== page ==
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Du Souich P.,University of Montréal | Fradette C.,Labopharm
Expert Opinion on Drug Metabolism and Toxicology | Year: 2011

Introduction: Chronic pulmonary disease and heart failure reduce drug clearance and consequently enhance adverse drug reactions. The mechanisms of action underlying the regulation of cytochrome P450 (CYP) isoforms and membrane carrier proteins by hypoxia, and the clinical consequences of the regulation of CYP by hypoxia, alone or combined with other conditions have been elucidated in the last decades. Overall, a reduced drug clearance appears to be associated with hypoxemia. Areas covered: In this review, the mechanisms of action underlying hypoxia-induced regulation of CYP enzymes are discussed. The authors also revise the effects of hypoxia on serum mediators, signal transduction pathways, orphan nuclear receptors, transcription factors and post-transcriptional mechanisms regulating CYP and membrane carrier proteins expression. Additionally, the paper also discusses the clinical repercussions of hypoxia-induced changes in CYP and membrane carrier proteins activity. Expert opinion: Acute systemic hypoxia down-regulates selected CYP isoforms and up-regulates CYP3A4 and P-glycoprotein, changing the metabolic clearance of drugs and endogenous compounds biotransformed by these isoforms as well as the kinetics. In patients with acute hypoxia, the dosage of drugs, biotransformed by CYP isoforms, may need to be adjusted. Tissue hypoxia enhances the expression of efflux membrane carrier proteins, increasing the probability of drug resistance. © 2011 Informa UK, Ltd.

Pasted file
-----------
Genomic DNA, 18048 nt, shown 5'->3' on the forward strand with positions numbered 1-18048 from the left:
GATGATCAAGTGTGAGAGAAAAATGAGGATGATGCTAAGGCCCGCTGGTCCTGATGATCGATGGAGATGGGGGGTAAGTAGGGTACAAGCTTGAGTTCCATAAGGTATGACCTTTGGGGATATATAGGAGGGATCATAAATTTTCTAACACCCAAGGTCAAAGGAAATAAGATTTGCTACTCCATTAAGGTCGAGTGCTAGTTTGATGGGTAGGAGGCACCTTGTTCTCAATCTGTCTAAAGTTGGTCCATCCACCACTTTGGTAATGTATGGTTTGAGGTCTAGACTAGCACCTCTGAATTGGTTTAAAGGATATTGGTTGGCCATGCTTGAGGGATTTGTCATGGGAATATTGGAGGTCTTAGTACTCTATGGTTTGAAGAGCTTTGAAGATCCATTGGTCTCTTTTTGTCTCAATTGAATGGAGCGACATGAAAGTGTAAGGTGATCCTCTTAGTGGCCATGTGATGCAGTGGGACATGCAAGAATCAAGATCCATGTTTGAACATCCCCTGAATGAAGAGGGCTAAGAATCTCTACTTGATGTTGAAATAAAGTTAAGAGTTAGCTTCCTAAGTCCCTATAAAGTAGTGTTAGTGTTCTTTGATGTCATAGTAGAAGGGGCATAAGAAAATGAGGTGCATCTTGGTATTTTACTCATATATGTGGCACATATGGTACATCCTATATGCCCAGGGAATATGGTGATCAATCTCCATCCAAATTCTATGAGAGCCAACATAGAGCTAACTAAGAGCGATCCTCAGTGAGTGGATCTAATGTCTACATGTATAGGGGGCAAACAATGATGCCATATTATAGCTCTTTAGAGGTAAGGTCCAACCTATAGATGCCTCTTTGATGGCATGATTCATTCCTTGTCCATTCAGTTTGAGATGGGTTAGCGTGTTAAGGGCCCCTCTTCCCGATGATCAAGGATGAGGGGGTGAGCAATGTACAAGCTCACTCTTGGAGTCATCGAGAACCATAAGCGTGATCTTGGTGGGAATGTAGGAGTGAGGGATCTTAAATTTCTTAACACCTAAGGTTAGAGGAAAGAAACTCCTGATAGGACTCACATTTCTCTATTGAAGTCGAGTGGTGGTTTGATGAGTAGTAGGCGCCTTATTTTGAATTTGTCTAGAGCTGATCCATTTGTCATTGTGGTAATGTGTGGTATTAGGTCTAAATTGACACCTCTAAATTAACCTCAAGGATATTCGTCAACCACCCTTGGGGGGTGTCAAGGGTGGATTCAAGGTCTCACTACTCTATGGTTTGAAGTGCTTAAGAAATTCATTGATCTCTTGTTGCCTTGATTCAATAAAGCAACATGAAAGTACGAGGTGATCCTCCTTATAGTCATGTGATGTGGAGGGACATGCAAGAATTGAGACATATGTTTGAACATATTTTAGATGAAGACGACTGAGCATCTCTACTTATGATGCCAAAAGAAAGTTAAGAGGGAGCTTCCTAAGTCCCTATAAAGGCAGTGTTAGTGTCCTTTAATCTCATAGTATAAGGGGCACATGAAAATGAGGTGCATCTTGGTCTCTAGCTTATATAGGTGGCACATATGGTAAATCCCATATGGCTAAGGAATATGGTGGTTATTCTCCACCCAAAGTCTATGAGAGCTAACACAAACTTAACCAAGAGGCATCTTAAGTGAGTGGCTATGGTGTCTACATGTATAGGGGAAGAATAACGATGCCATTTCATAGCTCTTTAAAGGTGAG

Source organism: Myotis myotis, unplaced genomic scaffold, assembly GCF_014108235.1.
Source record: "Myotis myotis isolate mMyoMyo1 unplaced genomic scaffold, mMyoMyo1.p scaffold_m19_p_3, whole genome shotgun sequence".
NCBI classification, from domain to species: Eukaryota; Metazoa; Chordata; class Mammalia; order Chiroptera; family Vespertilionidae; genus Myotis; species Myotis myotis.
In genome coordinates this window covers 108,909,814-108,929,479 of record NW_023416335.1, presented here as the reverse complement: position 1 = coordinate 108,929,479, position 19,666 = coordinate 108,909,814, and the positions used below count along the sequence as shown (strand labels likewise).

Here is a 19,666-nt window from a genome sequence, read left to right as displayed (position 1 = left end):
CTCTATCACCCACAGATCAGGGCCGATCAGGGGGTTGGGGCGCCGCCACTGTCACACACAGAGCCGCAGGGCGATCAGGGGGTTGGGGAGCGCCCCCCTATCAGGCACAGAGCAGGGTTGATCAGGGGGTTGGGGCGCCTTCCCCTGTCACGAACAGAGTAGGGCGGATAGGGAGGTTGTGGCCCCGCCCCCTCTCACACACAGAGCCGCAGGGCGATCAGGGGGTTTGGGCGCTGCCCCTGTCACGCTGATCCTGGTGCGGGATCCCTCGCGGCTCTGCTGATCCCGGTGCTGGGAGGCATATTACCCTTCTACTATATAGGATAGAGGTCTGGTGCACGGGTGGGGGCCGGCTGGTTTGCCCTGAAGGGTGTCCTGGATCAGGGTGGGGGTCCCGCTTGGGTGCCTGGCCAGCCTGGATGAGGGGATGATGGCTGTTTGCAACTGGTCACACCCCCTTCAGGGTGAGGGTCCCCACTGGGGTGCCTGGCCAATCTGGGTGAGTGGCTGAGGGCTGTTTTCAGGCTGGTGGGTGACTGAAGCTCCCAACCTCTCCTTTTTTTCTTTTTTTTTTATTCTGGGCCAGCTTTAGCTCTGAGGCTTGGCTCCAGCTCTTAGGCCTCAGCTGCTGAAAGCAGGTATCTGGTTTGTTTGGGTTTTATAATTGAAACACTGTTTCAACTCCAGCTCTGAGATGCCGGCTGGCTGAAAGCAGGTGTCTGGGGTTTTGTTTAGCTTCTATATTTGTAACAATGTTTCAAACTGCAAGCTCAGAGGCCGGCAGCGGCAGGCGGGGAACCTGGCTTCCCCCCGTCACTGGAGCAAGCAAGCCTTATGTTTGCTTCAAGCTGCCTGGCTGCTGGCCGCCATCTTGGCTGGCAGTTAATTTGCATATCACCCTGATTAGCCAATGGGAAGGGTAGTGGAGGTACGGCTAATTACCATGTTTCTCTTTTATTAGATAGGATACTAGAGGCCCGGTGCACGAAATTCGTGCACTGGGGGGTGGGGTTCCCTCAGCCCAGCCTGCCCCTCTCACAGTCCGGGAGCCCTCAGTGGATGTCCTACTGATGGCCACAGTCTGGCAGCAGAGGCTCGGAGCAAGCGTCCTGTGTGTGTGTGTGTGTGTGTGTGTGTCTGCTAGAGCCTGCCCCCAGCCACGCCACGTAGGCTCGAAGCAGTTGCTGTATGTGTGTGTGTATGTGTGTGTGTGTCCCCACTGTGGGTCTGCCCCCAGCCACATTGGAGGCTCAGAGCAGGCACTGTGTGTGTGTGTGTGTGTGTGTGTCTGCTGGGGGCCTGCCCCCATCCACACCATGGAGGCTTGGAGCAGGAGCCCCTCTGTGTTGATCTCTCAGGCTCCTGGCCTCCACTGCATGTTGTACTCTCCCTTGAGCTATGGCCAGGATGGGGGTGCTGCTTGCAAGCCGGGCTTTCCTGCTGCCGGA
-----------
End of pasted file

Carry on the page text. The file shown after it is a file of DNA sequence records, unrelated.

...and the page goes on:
Karhu D.,Labopharm | Groenewoud G.,PAREXEL | Potgieter M.A.,PAREXEL | Mould D.R.,Projections Research Inc.
Journal of Clinical Pharmacology | Year: 2010